Over the past 6 years or so, I have experienced various symptoms of depression which i seemed to be coping with until recently. I have started to suffer from sleep paralysis and hallucinations which are affecting my desire to sleep and making me paranoid and fearful.The hallucinations started off small (e.g spiders or towels hanging from the ceiling) but the other day i was paralysed in my bed and saw a figure dressed in all white (similar to a KKK outfit but with no eye-holes). It was staring at me from the entrance of my room while i wasd paralysed and it was not going away so i tried my best to free myself from the paralysis to atack the figure but when i jerked myself out of bed the figure disintigrated. I casn not stop thinking about this and have started to sleep with the lights on or try and stay awake all night. Thanks for your help
A. Sleep paralysis might be an indication of a sleep disorder. Inform your primary care physician about your sleep problems. Your doctor may prescribe a sleep medication to help you sleep through the night. Being able to sleep through the night might make sleep paralysis less noticeable. We all experience sleep paralysis. It is protective to stop us from physically reacting to the content of our dreams. On occasion, we enter a state where we are in between sleep and consciousness. That is when we become aware of sleep paralysis. As we continue to wake up, the paralysis goes away. It can be frightening but it is harmless.
Your doctor will also likely suggest undergoing a sleep study. A sleep study entails your staying the night at a local hospital or clinic. While asleep, technicians will measure how well you sleep and closely monitor what is happening while you’re sleeping. A sleep study can identify whether or not you have a sleep disorder. Many sleep disorders are highly treatable.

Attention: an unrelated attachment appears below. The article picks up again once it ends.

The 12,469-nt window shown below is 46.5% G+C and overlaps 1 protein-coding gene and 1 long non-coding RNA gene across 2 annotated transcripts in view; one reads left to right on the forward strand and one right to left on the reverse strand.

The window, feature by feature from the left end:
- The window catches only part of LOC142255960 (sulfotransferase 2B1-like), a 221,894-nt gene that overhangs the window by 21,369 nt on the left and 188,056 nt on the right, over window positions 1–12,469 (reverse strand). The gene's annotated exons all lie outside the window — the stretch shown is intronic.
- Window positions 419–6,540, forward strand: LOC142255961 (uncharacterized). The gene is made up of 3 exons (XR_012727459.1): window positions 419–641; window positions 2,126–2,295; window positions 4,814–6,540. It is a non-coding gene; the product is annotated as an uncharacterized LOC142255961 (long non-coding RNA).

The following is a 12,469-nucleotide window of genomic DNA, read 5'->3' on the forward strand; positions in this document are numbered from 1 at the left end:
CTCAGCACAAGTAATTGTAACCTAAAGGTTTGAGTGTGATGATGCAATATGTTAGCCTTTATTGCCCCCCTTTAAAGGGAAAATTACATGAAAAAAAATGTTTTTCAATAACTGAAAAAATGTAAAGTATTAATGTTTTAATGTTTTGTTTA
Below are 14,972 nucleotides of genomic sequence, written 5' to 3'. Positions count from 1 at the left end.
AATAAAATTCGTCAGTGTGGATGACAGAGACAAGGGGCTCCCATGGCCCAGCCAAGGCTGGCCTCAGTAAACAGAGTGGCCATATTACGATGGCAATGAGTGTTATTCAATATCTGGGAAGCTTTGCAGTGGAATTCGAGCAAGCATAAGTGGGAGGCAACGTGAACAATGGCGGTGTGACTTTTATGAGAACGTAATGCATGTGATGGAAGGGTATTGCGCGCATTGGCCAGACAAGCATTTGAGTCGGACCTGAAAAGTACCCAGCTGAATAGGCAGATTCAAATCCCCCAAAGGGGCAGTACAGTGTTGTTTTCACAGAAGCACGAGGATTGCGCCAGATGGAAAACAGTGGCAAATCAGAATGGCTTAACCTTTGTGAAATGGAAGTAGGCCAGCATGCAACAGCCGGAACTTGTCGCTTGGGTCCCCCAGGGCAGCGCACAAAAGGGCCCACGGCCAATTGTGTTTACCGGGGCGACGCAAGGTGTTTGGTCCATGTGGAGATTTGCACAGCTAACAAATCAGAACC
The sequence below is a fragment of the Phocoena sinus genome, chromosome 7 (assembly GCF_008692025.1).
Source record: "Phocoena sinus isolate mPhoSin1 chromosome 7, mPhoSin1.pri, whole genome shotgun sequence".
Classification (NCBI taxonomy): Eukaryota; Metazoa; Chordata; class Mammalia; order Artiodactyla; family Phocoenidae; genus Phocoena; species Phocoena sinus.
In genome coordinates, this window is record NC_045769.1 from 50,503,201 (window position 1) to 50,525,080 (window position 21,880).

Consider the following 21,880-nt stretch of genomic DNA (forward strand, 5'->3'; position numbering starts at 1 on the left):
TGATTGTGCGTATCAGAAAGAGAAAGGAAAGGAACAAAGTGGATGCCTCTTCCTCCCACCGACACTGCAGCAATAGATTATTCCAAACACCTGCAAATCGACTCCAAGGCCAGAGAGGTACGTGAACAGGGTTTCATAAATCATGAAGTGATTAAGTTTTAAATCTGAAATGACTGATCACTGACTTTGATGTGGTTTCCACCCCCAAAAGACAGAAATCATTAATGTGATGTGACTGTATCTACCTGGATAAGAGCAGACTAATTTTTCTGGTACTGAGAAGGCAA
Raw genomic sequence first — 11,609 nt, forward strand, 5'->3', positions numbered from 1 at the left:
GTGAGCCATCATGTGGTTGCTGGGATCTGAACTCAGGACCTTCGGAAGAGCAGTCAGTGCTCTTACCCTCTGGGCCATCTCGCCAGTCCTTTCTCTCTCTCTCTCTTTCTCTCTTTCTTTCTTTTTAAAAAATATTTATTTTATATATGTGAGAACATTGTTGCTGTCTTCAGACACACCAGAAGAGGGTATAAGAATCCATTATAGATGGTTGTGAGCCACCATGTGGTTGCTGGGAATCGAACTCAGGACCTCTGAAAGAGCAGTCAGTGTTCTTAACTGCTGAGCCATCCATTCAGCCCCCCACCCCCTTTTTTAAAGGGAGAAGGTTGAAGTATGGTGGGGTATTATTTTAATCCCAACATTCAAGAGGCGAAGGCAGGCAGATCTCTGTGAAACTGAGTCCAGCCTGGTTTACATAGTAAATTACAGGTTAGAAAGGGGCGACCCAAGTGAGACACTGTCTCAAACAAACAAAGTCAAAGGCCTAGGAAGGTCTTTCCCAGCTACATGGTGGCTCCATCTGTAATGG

I would also recommend being evaluated by a mental health professional. You stated that you have had depression for six years and you have recently noticed it becoming worse. There is likely a correlation between the worsening of your depression and your sleep problems. Effectively treating your depression symptoms will likely improve your sleep.
Sleep is very important to maintain emotional stability. Without sleep, it’s nearly impossible to able to function well or effectively. I hope this problem can soon be resolved. Please take care.
Last reviewed: By John M. Grohol, Psy.D. on 7 Dec 2012
Randle, K. (2012). Hallucinations & Sleep Problems. Psych Central. Retrieved on March 8, 2014, from http://psychcentral.com/ask-the-therapist/2012/12/07/hallucinations-sleep-problems/